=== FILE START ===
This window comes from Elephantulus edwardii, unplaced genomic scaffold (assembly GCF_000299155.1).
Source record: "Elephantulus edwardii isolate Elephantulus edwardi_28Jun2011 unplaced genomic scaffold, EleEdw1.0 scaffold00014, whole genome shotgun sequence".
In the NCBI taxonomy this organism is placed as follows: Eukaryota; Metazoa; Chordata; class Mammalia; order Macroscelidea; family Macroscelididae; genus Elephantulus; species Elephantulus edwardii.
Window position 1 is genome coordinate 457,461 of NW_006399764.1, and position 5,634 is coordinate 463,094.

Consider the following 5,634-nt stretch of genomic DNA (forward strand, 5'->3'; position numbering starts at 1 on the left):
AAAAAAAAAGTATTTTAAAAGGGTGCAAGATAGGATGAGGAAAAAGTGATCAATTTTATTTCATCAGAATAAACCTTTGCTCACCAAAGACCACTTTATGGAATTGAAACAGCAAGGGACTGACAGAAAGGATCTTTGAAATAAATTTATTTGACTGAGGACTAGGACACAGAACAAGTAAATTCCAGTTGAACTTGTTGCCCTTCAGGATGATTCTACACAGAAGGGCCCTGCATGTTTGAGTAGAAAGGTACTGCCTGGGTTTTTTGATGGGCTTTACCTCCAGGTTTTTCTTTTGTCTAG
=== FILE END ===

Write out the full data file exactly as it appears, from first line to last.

This window comes from Elephantulus edwardii, unplaced genomic scaffold (assembly GCF_000299155.1).
Source record: "Elephantulus edwardii isolate Elephantulus edwardi_28Jun2011 unplaced genomic scaffold, EleEdw1.0 scaffold00014, whole genome shotgun sequence".
In the NCBI taxonomy this organism is placed as follows: Eukaryota; Metazoa; Chordata; class Mammalia; order Macroscelidea; family Macroscelididae; genus Elephantulus; species Elephantulus edwardii.
Window position 1 is genome coordinate 457,461 of NW_006399764.1, and position 5,634 is coordinate 463,094.

Consider the following 5,634-nt stretch of genomic DNA (forward strand, 5'->3'; position numbering starts at 1 on the left):
AAAAAAAAAGTATTTTAAAAGGGTGCAAGATAGGATGAGGAAAAAGTGATCAATTTTATTTCATCAGAATAAACCTTTGCTCACCAAAGACCACTTTATGGAATTGAAACAGCAAGGGACTGACAGAAAGGATCTTTGAAATAAATTTATTTGACTGAGGACTAGGACACAGAACAAGTAAATTCCAGTTGAACTTGTTGCCCTTCAGGATGATTCTACACAGAAGGGCCCTGCATGTTTGAGTAGAAAGGTACTGCCTGGGTTTTTTGATGGGCTTTACCTCCAGGTTTTTCTTTTGTCTAG